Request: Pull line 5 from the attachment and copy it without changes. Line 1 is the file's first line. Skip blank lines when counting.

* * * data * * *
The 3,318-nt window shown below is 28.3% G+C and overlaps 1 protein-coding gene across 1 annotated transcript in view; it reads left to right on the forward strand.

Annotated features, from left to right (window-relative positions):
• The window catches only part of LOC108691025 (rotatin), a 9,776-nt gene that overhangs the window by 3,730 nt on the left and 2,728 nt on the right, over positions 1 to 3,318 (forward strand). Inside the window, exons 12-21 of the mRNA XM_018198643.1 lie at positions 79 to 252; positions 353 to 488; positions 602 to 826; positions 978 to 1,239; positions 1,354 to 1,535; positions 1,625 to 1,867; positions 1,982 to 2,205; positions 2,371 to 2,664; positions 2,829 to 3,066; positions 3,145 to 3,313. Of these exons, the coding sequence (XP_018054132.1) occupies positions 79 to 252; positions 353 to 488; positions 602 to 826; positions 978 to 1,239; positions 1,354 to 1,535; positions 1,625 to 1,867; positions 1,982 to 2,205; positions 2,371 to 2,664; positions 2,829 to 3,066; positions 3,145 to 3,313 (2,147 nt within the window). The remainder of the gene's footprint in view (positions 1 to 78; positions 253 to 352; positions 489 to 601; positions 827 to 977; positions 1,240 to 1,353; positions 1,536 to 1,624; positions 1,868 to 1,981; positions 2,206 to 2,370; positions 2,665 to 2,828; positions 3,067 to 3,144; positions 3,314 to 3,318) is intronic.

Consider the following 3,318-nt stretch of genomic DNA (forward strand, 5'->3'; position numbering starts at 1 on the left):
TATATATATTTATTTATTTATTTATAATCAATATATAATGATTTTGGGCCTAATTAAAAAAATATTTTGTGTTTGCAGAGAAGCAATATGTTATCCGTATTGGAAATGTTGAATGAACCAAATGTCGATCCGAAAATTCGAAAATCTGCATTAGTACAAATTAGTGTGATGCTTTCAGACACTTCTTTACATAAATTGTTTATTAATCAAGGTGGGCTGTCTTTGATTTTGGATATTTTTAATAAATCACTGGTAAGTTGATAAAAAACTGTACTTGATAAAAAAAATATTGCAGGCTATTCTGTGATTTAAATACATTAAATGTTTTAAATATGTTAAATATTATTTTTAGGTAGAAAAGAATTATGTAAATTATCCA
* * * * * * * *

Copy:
TATATATATTTATTTATTTATTTATAATCAATATATAATGATTTTGGGCCTAATTAAAAAAATATTTTGTGTTTGCAGAGAAGCAATATGTTATCCGTATTGGAAATGTTGAATGAACCAAATGTCGATCCGAAAATTCGAAAATCTGCATTAGTACAAATTAGTGTGATGCTTTCAGACACTTCTTTACATAAATTGTTTATTAATCAAGGTGGGCTGTCTTTGATTTTGGATATTTTTAATAAATCACTGGTAAGTTGATAAAAAACTGTACTTGATAAAAAAAATATTGCAGGCTATTCTGTGATTTAAATACATTAAATGTTTTAAATATGTTAAATATTATTTTTAGGTAGAAAAGAATTATGTAAATTATCCA